Last week, a horrifying video of an Ethiopian domestic worker falling from what media reports say is the seventh floor of an apartment building in Kuwait went viral. The video appears to have been filmed by the worker’s employer inside the flat with the woman dangling outside the window. The employer tells the woman to come back inside. The panicked woman calls out for her to grab her, but within 12 seconds of the recording starting, the dangling woman loses her grip and falls.
The Kuwaiti daily al-Seyassah reported
that the domestic worker is being treated at a hospital for a broken hand, as well as nose and ear bleeding. Al-Seyassah
also reported that the authorities arrested her employer, on Wednesday
, and charged her for failing to assist her worker. The employer contends she tried to help. Another daily, Kuwait Times, reported
on Saturday that members of the Ethiopian embassy visited the worker at the hospital.
This is not the first time a domestic worker – someone hired to clean, cook, and care for a household – attempted a dangerous escape or suicide. The Kuwaiti press often report such stories as “attempted suicides,” as with this recent incident. They don’t usually question whether these were suicide attempts or, rather, attempts to escape. In 2009, Human Rights Watch spoke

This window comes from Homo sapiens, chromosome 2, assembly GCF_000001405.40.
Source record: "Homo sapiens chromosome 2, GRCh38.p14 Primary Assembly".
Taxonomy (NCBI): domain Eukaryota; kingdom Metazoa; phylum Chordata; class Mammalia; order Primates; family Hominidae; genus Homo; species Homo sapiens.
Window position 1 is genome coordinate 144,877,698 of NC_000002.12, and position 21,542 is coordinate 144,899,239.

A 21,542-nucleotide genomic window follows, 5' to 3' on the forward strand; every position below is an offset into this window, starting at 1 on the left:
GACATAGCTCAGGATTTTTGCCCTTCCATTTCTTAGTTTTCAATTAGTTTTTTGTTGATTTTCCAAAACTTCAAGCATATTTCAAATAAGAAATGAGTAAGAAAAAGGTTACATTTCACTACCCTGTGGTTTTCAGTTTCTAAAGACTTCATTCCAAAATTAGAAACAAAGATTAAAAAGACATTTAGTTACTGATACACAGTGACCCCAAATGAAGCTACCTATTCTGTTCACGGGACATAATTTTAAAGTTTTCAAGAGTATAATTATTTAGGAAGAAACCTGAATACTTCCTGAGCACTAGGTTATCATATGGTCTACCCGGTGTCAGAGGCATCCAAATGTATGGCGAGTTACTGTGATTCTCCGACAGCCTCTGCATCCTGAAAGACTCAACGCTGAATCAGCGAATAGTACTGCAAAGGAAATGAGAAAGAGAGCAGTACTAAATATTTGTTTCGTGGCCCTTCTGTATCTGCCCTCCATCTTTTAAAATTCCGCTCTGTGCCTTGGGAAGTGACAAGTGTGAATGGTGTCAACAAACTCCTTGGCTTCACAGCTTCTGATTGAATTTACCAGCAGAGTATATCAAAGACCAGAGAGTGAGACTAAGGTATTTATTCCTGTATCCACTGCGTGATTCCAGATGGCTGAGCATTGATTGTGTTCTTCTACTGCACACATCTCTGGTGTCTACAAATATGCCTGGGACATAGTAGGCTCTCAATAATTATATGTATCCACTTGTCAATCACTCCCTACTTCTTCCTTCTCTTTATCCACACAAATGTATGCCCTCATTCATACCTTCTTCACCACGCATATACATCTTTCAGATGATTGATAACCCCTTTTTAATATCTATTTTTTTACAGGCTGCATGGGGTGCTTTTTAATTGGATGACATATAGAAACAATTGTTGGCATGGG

to eight women who were reported as having “attempted suicide,” but who said they had really fallen from buildings trying to escape abuse or were pushed by their employers. No one has suggested that the employer in this incident was responsible for such abuse.
I have interviewed hundreds of domestic workers in the Gulf region
. Many said their employers locked them inside, forced them to work excessive hours, and beat them. Some scrambled down or jumped off buildings to escape.
In 2015, Kuwait took
steps to provide migrant domestic workers with labor rights, but it has not reformed the notorious kafala
system, under which migrant workers cannot leave or change their employer without the employer’s permission. As a result, while domestic workers now have rights to a weekly day off, daily limits to their working hours, and overtime compensation – they can still be arrested for “absconding” if they escape from their employers, even abusive ones.
Kuwaiti authorities should investigate the working conditions that lead to all such attempted escapes or suicides and refrain from charging employees with “absconding.” No one should have to resort to climbing out of tall buildings to escape their workplace.